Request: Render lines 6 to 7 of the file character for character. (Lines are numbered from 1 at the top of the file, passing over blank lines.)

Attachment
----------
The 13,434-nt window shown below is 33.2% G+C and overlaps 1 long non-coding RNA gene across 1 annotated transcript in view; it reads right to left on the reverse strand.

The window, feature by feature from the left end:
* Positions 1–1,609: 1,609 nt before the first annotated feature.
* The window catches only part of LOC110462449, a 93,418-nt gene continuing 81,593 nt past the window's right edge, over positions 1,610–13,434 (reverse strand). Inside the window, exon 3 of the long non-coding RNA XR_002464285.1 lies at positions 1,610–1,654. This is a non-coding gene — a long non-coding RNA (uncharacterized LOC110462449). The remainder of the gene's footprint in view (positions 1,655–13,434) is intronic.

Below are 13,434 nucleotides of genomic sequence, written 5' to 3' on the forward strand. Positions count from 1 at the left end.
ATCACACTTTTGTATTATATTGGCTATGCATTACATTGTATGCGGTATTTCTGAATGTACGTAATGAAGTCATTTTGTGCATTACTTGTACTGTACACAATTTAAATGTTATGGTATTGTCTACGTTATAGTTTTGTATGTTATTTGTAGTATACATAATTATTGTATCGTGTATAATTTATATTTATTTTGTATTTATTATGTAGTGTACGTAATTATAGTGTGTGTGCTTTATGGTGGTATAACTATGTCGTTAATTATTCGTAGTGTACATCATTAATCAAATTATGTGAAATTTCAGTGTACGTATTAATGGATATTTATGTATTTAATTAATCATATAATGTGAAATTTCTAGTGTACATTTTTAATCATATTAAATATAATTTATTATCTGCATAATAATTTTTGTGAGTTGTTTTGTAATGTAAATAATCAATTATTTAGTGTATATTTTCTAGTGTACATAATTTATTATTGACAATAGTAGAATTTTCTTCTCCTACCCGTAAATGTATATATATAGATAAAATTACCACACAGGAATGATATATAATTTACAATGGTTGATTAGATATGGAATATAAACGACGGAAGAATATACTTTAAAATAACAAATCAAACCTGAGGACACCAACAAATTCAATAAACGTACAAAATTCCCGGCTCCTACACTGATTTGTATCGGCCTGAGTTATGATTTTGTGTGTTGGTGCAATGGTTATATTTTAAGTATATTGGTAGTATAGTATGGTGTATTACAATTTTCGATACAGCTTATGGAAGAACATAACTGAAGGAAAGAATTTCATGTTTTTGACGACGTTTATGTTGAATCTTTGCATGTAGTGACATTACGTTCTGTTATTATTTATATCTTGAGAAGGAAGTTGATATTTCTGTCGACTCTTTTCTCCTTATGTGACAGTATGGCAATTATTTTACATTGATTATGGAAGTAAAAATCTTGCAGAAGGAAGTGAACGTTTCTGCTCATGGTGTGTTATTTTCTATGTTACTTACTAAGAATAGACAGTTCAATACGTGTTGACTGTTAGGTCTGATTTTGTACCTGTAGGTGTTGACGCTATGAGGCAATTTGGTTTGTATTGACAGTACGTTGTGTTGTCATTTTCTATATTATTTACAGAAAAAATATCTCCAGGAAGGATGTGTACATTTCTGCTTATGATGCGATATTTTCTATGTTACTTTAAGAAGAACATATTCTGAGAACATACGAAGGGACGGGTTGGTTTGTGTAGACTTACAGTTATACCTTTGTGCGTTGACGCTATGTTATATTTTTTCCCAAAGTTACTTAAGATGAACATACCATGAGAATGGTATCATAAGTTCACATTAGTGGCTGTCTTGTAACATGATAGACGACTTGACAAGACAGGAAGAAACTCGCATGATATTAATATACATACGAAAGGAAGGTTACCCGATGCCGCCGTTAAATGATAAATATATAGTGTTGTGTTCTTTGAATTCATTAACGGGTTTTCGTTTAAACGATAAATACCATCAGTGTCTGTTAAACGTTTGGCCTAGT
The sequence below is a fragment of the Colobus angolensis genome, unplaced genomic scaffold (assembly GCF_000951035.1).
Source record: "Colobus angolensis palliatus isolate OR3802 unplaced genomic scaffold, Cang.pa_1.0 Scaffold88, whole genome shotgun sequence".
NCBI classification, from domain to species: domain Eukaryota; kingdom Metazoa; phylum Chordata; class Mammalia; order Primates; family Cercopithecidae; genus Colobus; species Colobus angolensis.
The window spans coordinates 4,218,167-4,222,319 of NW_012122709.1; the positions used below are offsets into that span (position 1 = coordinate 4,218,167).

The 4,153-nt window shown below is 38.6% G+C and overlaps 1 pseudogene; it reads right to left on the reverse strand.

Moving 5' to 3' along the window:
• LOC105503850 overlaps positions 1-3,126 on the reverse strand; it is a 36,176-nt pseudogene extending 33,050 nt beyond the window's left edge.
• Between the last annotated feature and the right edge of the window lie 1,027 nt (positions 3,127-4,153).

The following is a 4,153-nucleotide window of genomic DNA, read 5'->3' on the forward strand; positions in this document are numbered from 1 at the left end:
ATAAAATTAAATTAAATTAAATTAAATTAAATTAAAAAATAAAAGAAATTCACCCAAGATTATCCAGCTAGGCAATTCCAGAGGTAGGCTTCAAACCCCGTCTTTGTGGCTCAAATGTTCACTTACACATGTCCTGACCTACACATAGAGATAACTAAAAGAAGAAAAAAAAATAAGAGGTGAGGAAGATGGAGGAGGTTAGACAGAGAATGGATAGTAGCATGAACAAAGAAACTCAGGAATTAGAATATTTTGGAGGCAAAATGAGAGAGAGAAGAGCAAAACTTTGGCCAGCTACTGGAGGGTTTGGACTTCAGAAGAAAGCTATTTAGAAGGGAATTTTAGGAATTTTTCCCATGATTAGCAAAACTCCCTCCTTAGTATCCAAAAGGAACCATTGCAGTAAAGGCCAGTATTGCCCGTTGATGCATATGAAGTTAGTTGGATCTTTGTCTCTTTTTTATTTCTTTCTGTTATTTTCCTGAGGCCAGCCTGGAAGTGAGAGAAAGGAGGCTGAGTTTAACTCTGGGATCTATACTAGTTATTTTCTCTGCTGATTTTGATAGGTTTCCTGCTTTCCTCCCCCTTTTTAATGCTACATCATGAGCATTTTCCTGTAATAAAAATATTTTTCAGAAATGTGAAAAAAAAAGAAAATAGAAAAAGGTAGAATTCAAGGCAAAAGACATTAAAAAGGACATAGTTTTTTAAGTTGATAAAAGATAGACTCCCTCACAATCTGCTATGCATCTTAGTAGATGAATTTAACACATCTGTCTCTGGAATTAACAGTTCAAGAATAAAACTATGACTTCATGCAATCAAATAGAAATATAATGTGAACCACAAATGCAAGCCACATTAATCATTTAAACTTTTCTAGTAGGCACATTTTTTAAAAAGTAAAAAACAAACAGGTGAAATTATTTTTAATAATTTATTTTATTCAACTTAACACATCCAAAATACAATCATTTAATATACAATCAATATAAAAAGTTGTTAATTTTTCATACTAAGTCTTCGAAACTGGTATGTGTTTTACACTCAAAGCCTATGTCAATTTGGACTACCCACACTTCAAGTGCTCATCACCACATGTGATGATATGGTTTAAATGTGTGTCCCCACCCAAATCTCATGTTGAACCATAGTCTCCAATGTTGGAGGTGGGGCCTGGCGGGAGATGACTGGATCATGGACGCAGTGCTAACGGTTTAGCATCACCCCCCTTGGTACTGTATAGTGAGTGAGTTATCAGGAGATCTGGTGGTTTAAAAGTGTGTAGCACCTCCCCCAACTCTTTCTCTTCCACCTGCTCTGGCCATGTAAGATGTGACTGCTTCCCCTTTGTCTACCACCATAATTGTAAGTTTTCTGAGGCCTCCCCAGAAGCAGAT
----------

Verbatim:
ATCACACTTTTGTATTATATTGGCTATGCATTACATTGTATGCGGTATTTCTGAATGTACGTAATGAAGTCATTTTGTGCATTACTTGTACTGTACACAATTTAAATGTTATGGTATTGTCTACGTTATAGTTTTGTATGTTATTTGTAGTATACATAATTATTGTATCGTGTATAATTTATATTTATTTTGTATTTATTATGTAGTGTACGTAATTATAGTGTGTGTGCTTTATGGTGGTATAACTATGTCGTTAATTATTCGTAGTGTACATCATTAATCAAATTATGTGAAATTTCAGTGTACGTATTAATGGATATTTATGTATTTAATTAATCATATAATGTGAAATTTCTAGTGTACATTTTTAATCATATTAAATATAATTTATTATCTGCATAATAATTTTTGTGAGTTGTTTTGTAATGTAAATAATCAATTATTTAGTGTATATTTTCTAGTGTACATAATTTATTATTGACAATAGTAGAATTTTCTTCTCCTACCCGTAAATGTATATATATAGATAAAATTACCACACAGGAATGATATATAATTTACAATGGTTGATTAGATATGGAATATAAACGACGGAAGAATATACTTTAAAATAACAAATCAAACCTGAGGACACCAACAAATTCAATAAACGTACAAAATTCCCGGCTCCTACACTGATTTGTATCGGCCTGAGTTATGATTTTGTGTGTTGGTGCAATGGTTATATTTTAAGTATATTGGTAGTATAGTATGGTGTATTACAATTTTCGATACAGCTTATGGAAGAACATAACTGAAGGAAAGAATTTCATGTTTTTGACGACGTTTATGTTGAATCTTTGCATGTAGTGACATTACGTTCTGTTATTATTTATATCTTGAGAAGGAAGTTGATATTTCTGTCGACTCTTTTCTCCTTATGTGACAGTATGGCAATTATTTTACATTGATTATGGAAGTAAAAATCTTGCAGAAGGAAGTGAACGTTTCTGCTCATGGTGTGTTATTTTCTATGTTACTTACTAAGAATAGACAGTTCAATACGTGTTGACTGTTAGGTCTGATTTTGTACCTGTAGGTGTTGACGCTATGAGGCAATTTGGTTTGTATTGACAGTACGTTGTGTTGTCATTTTCTATATTATTTACAGAAAAAATATCTCCAGGAAGGATGTGTACATTTCTGCTTATGATGCGATATTTTCTATGTTACTTTAAGAAGAACATATTCTGAGAACATACGAAGGGACGGGTTGGTTTGTGTAGACTTACAGTTATACCTTTGTGCGTTGACGCTATGTTATATTTTTTCCCAAAGTTACTTAAGATGAACATACCATGAGAATGGTATCATAAGTTCACATTAGTGGCTGTCTTGTAACATGATAGACGACTTGACAAGACAGGAAGAAACTCGCATGATATTAATATACATACGAAAGGAAGGTTACCCGATGCCGCCGTTAAATGATAAATATATAGTGTTGTGTTCTTTGAATTCATTAACGGGTTTTCGTTTAAACGATAAATACCATCAGTGTCTGTTAAACGTTTGGCCTAGT
The sequence below is a fragment of the Colobus angolensis genome, unplaced genomic scaffold (assembly GCF_000951035.1).